|Cruel and usual?|
The highest court in the land has struck down capital campaigns across the US for being “cruel and unusual punishment”.
In a 7-2 decision, the Supreme Court ruled that the capital fundraising campaigns violated the US Constitution’s Eighth and Fourteenth Amendments. Writing for the majority, Chief Justice Roberts said capital campaigns promote “needless suffering and pain that are out of proportion to the need” and “unlawfully deprived persons, namely alumni members, of life, liberty and property without due process”.
In its ruling, the court rejected arguments from the nation’s universities and hospitals that capital campaigns were necessary to ensure public order. “The law must balance the needs of the social organs of society, such as universities, with the rights of individuals to not suffer punishment that is degrading to human dignity,” the judgement said.
The case, Jones vs. The Bad Fundraisers, involved a disgruntled alumni member from an Ivey League university who objected to being asked for a donation 20 years in a row. Jones’ university and others who intervened in the case argued that the university had an unqualified right to send Jones solicitations for donations until the day he died and perhaps even after that if it could be made to work. It also argued that Jones was in fact an asshole. However, the Supreme Court ruled that Jones should not receive any further donation appeals from the university and outlawed the institution any additional capital campaigns.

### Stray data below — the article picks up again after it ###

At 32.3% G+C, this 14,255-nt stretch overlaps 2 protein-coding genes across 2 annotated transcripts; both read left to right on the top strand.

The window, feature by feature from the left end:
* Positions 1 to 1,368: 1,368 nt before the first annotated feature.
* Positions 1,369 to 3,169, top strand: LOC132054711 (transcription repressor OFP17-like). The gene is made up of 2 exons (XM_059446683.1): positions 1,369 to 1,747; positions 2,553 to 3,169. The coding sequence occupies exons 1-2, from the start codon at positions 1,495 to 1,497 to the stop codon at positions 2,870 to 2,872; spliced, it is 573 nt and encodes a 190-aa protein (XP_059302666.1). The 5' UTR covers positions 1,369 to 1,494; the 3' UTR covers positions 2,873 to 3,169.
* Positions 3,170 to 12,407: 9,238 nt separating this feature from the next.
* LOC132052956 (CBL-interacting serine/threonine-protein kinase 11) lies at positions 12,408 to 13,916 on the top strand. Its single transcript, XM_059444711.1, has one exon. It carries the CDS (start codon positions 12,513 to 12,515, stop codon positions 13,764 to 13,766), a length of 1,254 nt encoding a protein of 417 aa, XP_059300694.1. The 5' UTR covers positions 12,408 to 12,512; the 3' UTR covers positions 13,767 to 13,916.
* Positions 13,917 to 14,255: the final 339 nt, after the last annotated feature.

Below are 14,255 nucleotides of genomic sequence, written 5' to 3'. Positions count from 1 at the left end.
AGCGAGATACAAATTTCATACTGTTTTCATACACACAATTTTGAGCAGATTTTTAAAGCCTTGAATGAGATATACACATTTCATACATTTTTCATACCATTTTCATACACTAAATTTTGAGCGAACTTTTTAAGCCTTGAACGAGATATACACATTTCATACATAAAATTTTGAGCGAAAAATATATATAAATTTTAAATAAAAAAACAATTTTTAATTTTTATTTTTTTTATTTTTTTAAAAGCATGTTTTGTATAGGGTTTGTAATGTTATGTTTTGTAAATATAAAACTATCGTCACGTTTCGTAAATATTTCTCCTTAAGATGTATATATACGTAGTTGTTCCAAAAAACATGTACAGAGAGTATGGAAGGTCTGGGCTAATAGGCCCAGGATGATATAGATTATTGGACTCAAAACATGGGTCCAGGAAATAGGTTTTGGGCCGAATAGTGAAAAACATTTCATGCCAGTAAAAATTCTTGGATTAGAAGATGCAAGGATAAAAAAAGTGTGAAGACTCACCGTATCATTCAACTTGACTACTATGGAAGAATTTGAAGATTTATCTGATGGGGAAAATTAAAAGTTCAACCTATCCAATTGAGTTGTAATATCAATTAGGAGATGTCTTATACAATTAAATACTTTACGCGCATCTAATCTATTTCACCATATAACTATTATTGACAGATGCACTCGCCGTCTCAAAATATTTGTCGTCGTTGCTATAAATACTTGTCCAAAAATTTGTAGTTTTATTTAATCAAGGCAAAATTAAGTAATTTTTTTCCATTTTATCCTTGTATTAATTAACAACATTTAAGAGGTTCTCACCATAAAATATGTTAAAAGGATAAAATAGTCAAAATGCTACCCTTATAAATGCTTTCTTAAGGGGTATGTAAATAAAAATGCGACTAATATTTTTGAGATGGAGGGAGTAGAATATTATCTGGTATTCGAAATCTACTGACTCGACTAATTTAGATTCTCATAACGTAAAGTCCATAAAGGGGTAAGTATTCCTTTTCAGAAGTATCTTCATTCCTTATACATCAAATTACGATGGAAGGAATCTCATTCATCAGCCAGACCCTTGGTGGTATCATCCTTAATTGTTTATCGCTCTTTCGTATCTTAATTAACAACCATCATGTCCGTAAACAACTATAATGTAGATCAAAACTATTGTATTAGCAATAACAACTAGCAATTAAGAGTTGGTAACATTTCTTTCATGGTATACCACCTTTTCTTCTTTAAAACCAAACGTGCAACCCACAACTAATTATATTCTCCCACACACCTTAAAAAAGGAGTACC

Writing for the minority, Justice Scalia said that while capital campaigns were “major pains in the neck” and he gets “calls and letters from my alma maters all the damn time” that they were “mostly harmless and seldom cause any physical or emotional harm.”
Supreme Court watchers say the case hinged on whether receiving 250 donation solicitation pieces a year from a university you attended 40 years ago was appropriate.
“The Court has concluded that charities who ask people for money actually have to have a shred of an excuse to do so, otherwise it is excessive,” said Dr. Dibble Brewer, a professor of fundraising law at the University of Southern North Dakota.
The reaction from the university and hospital fundraising sector was mixed. Many universities say that the decision will create a major hardship for them.
“The main reason we have graduates from our universities is so we can ask them for donations,” said Spooley Snidely, spokesman for the League of Big Honking Universities. “We’ll have to make changes in light of this decision, perhaps not allowing people to graduate until ten or twenty years after they finish their exams.”
For his part, lawyers for Jones say the litigant grew to miss the continual communications from his alma mater during the lengthy court case and wound up giving them a major donation. He will be featured on the cover of next month’s alumni magazine